- And he (Moses) was there with the Lord forty days and forty nights; he did neither eat bread, nor drink water. And he wrote upon the tables the words of the covenant, the ten commandments.
By calling for a fast, Esther was asking the Jews to pray for God’s help with her dangerous mission. In the Old Testament, prayer always accompanied fasting. Esther knew the importance of support from others for she asked that all the Jews in Shushan to fast and pray. She and her maidens would do likewise. In the church, members are asked to pray and petition God for the sick, and those in financial or family problems. When you are experiencing struggles, turn to fellow believers for support by sharing your trials with them. You gain strength from the support that unites you. There is strength in unity.
Faith is an important component of fasting and prayer. If there is no faith in what you pray for, you might as well not pray at all. Faith can move mountains.
- And Jesus answering said unto them, Have faith in God.
- But without faith it is impossible to please him: for he that cometh to God must believe that he is, and that he is a reward of them that diligently seek him.
- Now faith is the substance of things hoped for, the evidence of things not seen.
WELCOMED THE SUPPORT
Esther was not one who prided herself on her self importance. She welcomed the support of others in time of distress. Any little help she could get she welcomed. Not only was she beautiful, Esther proved to be level-headed and planned well.but relying on the almighty God.
Esther was very smart and we could see it from her actions when she was asked by Mordecai to intercede for the Jews. She was level-headed and did not jump into decision making when confronted with the situation. First, she asked Mordecai to approach all the Jews in Shushan to pray and fast for three days. She laid her trust in the Lord God would listen to their cries for help as God did in the past. She knew that she could not do it alone and needed all the help she could get from the Lord.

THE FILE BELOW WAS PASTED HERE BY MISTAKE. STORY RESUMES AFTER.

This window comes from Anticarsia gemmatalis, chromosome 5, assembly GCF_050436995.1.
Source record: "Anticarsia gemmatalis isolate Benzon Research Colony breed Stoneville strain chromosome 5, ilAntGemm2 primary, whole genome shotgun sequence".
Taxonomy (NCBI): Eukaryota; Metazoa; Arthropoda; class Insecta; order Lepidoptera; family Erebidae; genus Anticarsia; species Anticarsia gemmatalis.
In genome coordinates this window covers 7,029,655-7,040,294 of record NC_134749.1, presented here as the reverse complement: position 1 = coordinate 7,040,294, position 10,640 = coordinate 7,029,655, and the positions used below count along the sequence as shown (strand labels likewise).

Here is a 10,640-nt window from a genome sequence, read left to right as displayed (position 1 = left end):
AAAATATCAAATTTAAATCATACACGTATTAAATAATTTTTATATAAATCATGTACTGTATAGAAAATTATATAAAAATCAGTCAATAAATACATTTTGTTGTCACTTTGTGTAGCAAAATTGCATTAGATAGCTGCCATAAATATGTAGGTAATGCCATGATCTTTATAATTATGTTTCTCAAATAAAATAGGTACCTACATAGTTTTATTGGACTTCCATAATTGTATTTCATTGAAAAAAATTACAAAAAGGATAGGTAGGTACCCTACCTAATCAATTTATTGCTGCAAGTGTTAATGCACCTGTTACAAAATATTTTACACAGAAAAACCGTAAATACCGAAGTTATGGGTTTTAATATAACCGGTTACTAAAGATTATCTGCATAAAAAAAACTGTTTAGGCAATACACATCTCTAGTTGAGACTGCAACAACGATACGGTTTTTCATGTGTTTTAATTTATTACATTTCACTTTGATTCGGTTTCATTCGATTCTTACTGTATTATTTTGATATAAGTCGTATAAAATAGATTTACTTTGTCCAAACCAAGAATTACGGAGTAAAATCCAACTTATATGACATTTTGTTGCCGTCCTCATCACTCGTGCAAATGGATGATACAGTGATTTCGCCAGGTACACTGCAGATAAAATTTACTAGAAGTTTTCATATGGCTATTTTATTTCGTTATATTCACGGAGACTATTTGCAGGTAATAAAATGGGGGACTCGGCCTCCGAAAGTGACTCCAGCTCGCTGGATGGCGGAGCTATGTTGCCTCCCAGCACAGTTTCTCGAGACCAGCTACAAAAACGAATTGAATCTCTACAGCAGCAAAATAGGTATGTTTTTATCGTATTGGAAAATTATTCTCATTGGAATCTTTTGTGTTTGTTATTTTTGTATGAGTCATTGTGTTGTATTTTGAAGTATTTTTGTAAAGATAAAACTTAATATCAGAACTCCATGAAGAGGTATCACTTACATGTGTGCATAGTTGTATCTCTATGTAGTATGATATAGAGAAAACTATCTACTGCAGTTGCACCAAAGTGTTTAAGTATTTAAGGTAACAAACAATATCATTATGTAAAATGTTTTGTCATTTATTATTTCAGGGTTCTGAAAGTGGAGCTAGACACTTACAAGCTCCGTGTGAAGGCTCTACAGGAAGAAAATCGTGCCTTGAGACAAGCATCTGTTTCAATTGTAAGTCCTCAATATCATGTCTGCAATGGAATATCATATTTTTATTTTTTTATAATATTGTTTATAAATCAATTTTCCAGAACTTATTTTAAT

Psalms 20:1, 2
- The Lord hear thee in the day of trouble; the name of the God of Jacob defend thee;
- Send thee help from the sanctuary, and strengthen thee out of Zion;
- Our soul waiteth for the Lord: he is our help and our shield.
- My help cometh from the Lord, which made heaven and earth.
She tested the strength of the king's love for her by inviting the king and Haman to two banquets. At the end of the first banquet, the king declared his love for Esther and would grant her half of the kingdom. She was unsure of how to approach the king at the beginning, but when he declared his love for her, she was more confident in pleading her case.
NO REFERENCE TO GOD
The Book of Esther makes no reference to God, but the action of Esther proved that she believed in God for she and her maids fasted for three days and nights before she petitioned the king. She believed in fasting and the concerted prayers to God would help their cause. God made it possible to turn the table on Haman and he was killed together with his family. Faith is an important factor in the prayers of Esther, Mordecai and the Jews at Shushan.
- Go, gather together all the Jews that are in Shushan, and fast ye for me, and neither eat or drink three days, night or day: I also and my maidens will fast likewise: and so will I go in unto the king, which is not according to the law: and if I perish, I perish.
Esther pleaded with the king after the second banquet she gave. Mordecai was saved from death, and Haman was punished.
Purim was celebrated in honour of Esther when she persuaded King Ahasuerus to negate the edict to kill all the Jews from death in the kingdom of Persia. Purim is still celebrated by the Jews today after thousands of years annually. It is part of Judaism's annual celebration.
Purim (Hebrew: Pûrîm "lots", from the word pur,  related to Akkadian pūru) is a Jewish holiday that commemorates the deliverance of the Jewish people in the ancient Persian Empire from destruction in the wake of a plot by Haman, a story recorded in the Biblical Book of Esther (Megillat Esther).
Esther (1999) - You Tube
A Test of Faith: 4 Members with 4 Cancers http://einron.hubpages.com/hub/testoffaith4memberswith4cancers
THE GREAT POWER OF PRAYER http://einron.hubpages.com/hub/THE-GREAT-POWER-OF-PRAYER
THE EPISTLE OF JAMES: FAITH THAT WORKS http://einron.hubpages.com/hub/THE-EPISTLE-OF-JAMES-FAITH-THAT-WORKS